Tribulation 99: Alien Anomalies Under America (1991)
“No peace until the Tribulation. Let us be done with these end times!”
Rising from the alchemical ooze in some off-grid secret laboratory comes Tribulation 99: Alien Anomalies Under America, a bizarro blitz of paranoid pulp and esoteric pseudo-history. Hushedly narrated by who might be a neo-Rod Sterling if his commanding voice of enlightenment had turned a gravelly timbre from forced MK Ultra heroin addiction, T99 spins "true" tales of alien infiltration. This underground atrocity is a "prank documentary" found-footage mashup conceived from (or perhaps rather perceived by) the brain of Craig Baldwin, a maverick with a record of re-interpreting media into lights that show dark undercurrents beneath. Stitching together countless newsreels and b-movies in a tapestry of unsettling atmosphere and sensory overload, Tribulation 99 reveals popular perceptions (or lack thereof) towards history as told by predictive programming, escapist misdirections, and Freudian slips from art, news, and other manufactured images in the information age.
Here's how the beginning of the end went down: upon the arrival of their ships to Earth, spacemen escaping the destruction of their own planet first burrowed into the (apparently) hollow center of Earth, then materialized into Latin America in Quetzalcoatl form -- a serpentine shape taken from, you guessed it, the aliens' desperate mating with snakes to survive due to their own genitals being mutilated by radiation. They continue to rule the region in the form of shadowy cigar-chomping dictators that our trustworthy psy-op experts leading the US of A must overthrow and replace.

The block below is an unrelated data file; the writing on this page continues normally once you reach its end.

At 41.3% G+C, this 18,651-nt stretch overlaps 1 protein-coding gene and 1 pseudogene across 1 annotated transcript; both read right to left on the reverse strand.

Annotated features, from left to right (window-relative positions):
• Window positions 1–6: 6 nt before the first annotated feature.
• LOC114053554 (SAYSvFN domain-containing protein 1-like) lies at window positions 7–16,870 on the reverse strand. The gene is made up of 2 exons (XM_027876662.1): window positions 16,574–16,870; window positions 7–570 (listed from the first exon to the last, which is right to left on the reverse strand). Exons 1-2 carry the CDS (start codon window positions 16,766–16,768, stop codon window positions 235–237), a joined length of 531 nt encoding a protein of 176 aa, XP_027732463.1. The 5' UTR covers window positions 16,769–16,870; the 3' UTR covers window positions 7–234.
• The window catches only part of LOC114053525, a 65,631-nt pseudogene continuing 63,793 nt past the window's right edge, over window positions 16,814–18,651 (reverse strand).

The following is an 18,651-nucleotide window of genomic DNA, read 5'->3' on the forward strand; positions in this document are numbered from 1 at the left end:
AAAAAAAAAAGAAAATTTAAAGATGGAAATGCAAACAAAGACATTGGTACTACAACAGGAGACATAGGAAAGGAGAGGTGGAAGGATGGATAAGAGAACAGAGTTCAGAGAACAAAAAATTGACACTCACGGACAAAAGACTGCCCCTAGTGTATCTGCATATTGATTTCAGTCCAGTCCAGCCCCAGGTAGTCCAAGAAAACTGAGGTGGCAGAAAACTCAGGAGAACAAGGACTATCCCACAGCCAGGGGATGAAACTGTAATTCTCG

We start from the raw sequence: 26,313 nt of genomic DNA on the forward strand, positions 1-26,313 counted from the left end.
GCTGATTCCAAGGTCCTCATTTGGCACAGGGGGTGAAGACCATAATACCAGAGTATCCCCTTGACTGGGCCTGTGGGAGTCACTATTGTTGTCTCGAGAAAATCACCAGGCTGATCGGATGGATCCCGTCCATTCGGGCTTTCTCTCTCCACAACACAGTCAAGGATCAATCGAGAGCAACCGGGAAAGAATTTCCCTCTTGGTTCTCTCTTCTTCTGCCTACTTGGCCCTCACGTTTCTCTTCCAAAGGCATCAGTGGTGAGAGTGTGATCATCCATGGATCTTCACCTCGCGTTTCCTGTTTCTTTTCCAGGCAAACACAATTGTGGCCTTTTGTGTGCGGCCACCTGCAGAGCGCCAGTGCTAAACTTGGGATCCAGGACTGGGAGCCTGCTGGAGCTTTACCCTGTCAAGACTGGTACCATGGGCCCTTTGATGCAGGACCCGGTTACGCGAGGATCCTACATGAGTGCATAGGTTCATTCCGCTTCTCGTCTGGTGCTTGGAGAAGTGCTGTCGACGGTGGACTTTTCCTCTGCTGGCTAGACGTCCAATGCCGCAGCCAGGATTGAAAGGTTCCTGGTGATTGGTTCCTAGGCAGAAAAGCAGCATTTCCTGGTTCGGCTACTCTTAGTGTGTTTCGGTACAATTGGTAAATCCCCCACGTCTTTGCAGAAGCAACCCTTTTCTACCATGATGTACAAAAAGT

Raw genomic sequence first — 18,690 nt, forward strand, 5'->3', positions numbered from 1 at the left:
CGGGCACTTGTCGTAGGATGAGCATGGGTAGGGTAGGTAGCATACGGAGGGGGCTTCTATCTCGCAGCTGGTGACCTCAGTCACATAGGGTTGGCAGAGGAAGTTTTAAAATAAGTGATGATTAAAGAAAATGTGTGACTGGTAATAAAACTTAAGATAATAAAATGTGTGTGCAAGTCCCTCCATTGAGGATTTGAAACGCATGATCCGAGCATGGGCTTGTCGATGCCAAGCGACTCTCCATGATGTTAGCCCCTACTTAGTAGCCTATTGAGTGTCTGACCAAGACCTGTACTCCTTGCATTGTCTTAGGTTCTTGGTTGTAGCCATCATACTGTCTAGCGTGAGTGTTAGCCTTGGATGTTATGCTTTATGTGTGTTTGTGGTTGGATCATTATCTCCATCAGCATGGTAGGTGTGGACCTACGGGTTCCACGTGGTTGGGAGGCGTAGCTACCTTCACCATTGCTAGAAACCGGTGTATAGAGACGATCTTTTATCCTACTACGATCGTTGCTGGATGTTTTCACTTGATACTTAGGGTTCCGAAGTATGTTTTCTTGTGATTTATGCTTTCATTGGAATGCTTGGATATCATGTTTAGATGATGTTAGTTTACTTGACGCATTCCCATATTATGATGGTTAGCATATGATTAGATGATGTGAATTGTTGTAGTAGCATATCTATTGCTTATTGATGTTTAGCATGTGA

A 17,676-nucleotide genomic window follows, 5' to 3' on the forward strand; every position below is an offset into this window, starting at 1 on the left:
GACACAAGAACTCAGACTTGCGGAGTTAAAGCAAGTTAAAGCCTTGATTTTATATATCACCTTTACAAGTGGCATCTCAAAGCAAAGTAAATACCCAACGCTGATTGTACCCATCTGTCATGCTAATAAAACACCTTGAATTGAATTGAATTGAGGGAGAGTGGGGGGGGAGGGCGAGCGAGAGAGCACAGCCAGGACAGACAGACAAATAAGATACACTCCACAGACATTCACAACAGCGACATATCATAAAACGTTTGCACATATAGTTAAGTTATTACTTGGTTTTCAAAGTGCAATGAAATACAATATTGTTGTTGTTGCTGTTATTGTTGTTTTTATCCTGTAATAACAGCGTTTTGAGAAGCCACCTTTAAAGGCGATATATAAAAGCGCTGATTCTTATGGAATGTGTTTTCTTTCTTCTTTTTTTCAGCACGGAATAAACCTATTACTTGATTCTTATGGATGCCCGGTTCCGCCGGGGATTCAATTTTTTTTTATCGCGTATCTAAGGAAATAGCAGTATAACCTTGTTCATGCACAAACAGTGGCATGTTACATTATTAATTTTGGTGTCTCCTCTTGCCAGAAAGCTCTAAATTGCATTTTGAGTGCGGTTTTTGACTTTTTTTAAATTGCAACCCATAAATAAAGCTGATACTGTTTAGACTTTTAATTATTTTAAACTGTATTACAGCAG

Still on the same page, right?
Good, here are some more facts for you. The invention of "re-exploding bullets" is cited as a deterrent against voodoo-enhanced guerillas (since zombies must be killed twice). An advert showcases Faultless Spray-On Starch only for the can's star-shaped logo to be visually overlaid with Satanic pentagrams as narration warns that the aliens intend to deplete the ozone layer to make flying their saucers easier. Grenadian prime minister Eric Gairy is said to have been targeted by "psychic vampires" for issuing heedless warnings of UFO activity. There will be a quiz on all of this, by the way.
With such outrageous connections as Fidel Castro being a Billion-Dollar Man cyborg (hence the unsuccessful attempts by all the clones of James Bond to kill him) and the Bermuda Triangle housing Creatures of the Black Lagoon to ward off investigations into Atlantean technology, T99 foregrounds and problematizes the practice of relating complex political events to whatever nonsense you saw while scrolling cable television at 2 AM. It's an ingeniously ironic spin on the practice of cringey pop-culture comparisons, like all those peabrained Trump-as-Voldemort articles, to use an easy example.
Pop media in the form of tropes and icons is frequently evoked as shorthand to shepherd the masses, who will always respond most to whatever is associated with the most digestible & overstimulating emotions. Comparisons are an appealing form of persuasion because the speaker can eschew reason in favor of riding the coattails of concepts our ADHD-ridden civilization has already poured over. With its transparently absurd associations and crackpot historical claims, T99 takes the practice to such an extreme that you can't help but laugh along and, more importantly, keep an associating eye out against manipulations elsewhere.